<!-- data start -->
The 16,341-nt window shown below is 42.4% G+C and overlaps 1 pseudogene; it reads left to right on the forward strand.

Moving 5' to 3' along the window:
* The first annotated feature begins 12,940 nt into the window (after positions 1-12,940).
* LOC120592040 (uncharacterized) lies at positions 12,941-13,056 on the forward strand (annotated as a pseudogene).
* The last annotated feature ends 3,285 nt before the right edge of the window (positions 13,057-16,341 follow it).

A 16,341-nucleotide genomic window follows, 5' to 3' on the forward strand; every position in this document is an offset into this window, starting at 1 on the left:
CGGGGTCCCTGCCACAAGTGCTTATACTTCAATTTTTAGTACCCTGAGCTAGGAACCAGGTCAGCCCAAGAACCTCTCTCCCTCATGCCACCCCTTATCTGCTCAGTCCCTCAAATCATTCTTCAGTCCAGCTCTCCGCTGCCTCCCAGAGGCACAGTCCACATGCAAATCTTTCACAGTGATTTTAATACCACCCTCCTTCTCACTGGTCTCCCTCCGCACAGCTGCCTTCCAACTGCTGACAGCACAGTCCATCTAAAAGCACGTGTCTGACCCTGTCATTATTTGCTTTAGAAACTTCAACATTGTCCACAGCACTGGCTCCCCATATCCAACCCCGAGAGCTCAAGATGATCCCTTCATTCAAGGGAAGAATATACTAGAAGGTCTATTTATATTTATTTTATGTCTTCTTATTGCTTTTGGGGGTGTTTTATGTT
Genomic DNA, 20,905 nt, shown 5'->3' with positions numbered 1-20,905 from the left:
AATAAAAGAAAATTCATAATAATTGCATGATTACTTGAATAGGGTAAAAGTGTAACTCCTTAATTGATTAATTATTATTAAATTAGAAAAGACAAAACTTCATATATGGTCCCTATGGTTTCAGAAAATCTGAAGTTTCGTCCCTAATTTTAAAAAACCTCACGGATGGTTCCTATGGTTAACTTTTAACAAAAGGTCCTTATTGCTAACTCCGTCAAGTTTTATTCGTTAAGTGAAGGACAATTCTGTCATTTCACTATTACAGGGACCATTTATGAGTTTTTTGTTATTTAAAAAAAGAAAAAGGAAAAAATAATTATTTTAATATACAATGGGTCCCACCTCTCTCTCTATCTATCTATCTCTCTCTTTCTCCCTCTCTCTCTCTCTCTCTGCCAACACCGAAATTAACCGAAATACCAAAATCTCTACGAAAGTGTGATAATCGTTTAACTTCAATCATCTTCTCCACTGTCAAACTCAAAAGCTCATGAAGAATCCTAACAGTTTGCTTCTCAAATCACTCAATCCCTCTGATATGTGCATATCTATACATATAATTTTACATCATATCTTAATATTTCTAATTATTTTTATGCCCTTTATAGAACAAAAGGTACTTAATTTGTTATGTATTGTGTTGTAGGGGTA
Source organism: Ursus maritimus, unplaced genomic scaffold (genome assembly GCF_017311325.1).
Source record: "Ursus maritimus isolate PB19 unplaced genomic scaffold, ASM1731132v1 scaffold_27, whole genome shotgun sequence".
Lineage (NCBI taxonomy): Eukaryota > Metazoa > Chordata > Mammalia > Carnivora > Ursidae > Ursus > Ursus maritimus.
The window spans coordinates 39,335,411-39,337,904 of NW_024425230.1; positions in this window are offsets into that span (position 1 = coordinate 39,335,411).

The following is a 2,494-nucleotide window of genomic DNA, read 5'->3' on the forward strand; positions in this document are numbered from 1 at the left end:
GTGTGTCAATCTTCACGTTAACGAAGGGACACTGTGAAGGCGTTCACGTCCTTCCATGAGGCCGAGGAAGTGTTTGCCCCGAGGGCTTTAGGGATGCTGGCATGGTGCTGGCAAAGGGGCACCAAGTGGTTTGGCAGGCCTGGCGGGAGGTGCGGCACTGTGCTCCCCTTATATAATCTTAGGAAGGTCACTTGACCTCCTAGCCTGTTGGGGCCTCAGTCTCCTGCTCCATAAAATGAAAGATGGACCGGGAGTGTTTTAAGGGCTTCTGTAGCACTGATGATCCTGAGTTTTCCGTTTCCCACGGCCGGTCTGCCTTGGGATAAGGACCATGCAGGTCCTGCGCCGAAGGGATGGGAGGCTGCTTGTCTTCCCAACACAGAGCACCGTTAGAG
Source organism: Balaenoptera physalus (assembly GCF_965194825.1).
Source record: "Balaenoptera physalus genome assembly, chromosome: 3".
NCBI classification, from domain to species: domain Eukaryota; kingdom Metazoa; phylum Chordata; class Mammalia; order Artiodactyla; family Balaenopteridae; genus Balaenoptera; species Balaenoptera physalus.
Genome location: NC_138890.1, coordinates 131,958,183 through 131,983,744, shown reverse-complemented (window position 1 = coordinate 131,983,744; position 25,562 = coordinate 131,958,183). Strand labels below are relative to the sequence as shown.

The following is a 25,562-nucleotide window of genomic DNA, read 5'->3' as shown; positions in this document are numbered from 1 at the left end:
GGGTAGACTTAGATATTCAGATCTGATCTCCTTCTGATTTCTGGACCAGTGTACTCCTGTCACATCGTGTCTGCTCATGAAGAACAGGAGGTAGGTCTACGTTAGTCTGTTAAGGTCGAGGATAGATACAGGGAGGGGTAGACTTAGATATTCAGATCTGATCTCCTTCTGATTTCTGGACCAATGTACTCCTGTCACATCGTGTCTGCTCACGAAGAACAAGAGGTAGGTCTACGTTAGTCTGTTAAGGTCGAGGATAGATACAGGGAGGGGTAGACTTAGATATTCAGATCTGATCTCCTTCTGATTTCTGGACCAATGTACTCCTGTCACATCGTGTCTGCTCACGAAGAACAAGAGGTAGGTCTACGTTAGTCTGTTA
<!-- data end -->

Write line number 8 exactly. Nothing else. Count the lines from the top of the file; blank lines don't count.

Genomic DNA, 20,905 nt, shown 5'->3' with positions numbered 1-20,905 from the left: